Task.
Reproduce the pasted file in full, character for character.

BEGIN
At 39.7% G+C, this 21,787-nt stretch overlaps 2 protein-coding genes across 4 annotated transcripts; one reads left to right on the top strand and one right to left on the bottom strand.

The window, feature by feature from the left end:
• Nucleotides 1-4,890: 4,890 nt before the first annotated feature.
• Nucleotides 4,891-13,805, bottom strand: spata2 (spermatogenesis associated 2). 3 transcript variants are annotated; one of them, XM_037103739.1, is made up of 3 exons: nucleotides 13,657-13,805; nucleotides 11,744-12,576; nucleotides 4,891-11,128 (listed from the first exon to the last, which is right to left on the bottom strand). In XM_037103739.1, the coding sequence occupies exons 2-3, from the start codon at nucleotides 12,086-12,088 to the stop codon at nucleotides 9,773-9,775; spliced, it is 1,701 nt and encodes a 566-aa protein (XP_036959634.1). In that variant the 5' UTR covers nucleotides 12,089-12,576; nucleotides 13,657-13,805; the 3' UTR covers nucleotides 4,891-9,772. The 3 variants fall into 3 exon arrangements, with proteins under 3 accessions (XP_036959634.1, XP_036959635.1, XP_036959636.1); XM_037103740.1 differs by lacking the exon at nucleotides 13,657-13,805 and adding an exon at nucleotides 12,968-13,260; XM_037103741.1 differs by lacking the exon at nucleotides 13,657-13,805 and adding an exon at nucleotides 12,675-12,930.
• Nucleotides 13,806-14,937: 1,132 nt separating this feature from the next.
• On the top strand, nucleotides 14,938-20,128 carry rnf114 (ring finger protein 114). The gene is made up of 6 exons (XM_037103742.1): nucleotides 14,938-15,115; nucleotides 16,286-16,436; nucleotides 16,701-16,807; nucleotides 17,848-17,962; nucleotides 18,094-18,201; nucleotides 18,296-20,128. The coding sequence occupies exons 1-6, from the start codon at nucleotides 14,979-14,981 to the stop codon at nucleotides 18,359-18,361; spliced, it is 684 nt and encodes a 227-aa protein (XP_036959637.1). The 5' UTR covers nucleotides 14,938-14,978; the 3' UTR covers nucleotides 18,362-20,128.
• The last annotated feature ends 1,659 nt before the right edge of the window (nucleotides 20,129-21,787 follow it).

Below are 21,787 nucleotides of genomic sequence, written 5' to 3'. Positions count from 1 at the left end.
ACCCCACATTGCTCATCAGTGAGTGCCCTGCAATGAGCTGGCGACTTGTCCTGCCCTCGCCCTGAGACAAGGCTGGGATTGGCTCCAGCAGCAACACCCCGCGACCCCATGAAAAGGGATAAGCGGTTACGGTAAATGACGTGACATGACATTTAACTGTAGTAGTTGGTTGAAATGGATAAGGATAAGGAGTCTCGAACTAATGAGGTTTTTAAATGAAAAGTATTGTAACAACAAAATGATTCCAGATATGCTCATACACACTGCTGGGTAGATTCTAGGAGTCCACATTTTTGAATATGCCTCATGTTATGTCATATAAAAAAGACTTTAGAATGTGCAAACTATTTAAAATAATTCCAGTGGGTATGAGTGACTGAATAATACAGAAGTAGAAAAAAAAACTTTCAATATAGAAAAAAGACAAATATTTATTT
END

At 39.7% G+C, this 21,787-nt stretch overlaps 2 protein-coding genes across 4 annotated transcripts; one reads left to right on the top strand and one right to left on the bottom strand.

The window, feature by feature from the left end:
• Nucleotides 1-4,890: 4,890 nt before the first annotated feature.
• Nucleotides 4,891-13,805, bottom strand: spata2 (spermatogenesis associated 2). 3 transcript variants are annotated; one of them, XM_037103739.1, is made up of 3 exons: nucleotides 13,657-13,805; nucleotides 11,744-12,576; nucleotides 4,891-11,128 (listed from the first exon to the last, which is right to left on the bottom strand). In XM_037103739.1, the coding sequence occupies exons 2-3, from the start codon at nucleotides 12,086-12,088 to the stop codon at nucleotides 9,773-9,775; spliced, it is 1,701 nt and encodes a 566-aa protein (XP_036959634.1). In that variant the 5' UTR covers nucleotides 12,089-12,576; nucleotides 13,657-13,805; the 3' UTR covers nucleotides 4,891-9,772. The 3 variants fall into 3 exon arrangements, with proteins under 3 accessions (XP_036959634.1, XP_036959635.1, XP_036959636.1); XM_037103740.1 differs by lacking the exon at nucleotides 13,657-13,805 and adding an exon at nucleotides 12,968-13,260; XM_037103741.1 differs by lacking the exon at nucleotides 13,657-13,805 and adding an exon at nucleotides 12,675-12,930.
• Nucleotides 13,806-14,937: 1,132 nt separating this feature from the next.
• On the top strand, nucleotides 14,938-20,128 carry rnf114 (ring finger protein 114). The gene is made up of 6 exons (XM_037103742.1): nucleotides 14,938-15,115; nucleotides 16,286-16,436; nucleotides 16,701-16,807; nucleotides 17,848-17,962; nucleotides 18,094-18,201; nucleotides 18,296-20,128. The coding sequence occupies exons 1-6, from the start codon at nucleotides 14,979-14,981 to the stop codon at nucleotides 18,359-18,361; spliced, it is 684 nt and encodes a 227-aa protein (XP_036959637.1). The 5' UTR covers nucleotides 14,938-14,978; the 3' UTR covers nucleotides 18,362-20,128.
• The last annotated feature ends 1,659 nt before the right edge of the window (nucleotides 20,129-21,787 follow it).

Below are 21,787 nucleotides of genomic sequence, written 5' to 3'. Positions count from 1 at the left end.
ACCCCACATTGCTCATCAGTGAGTGCCCTGCAATGAGCTGGCGACTTGTCCTGCCCTCGCCCTGAGACAAGGCTGGGATTGGCTCCAGCAGCAACACCCCGCGACCCCATGAAAAGGGATAAGCGGTTACGGTAAATGACGTGACATGACATTTAACTGTAGTAGTTGGTTGAAATGGATAAGGATAAGGAGTCTCGAACTAATGAGGTTTTTAAATGAAAAGTATTGTAACAACAAAATGATTCCAGATATGCTCATACACACTGCTGGGTAGATTCTAGGAGTCCACATTTTTGAATATGCCTCATGTTATGTCATATAAAAAAGACTTTAGAATGTGCAAACTATTTAAAATAATTCCAGTGGGTATGAGTGACTGAATAATACAGAAGTAGAAAAAAAAACTTTCAATATAGAAAAAAGACAAATATTTATTT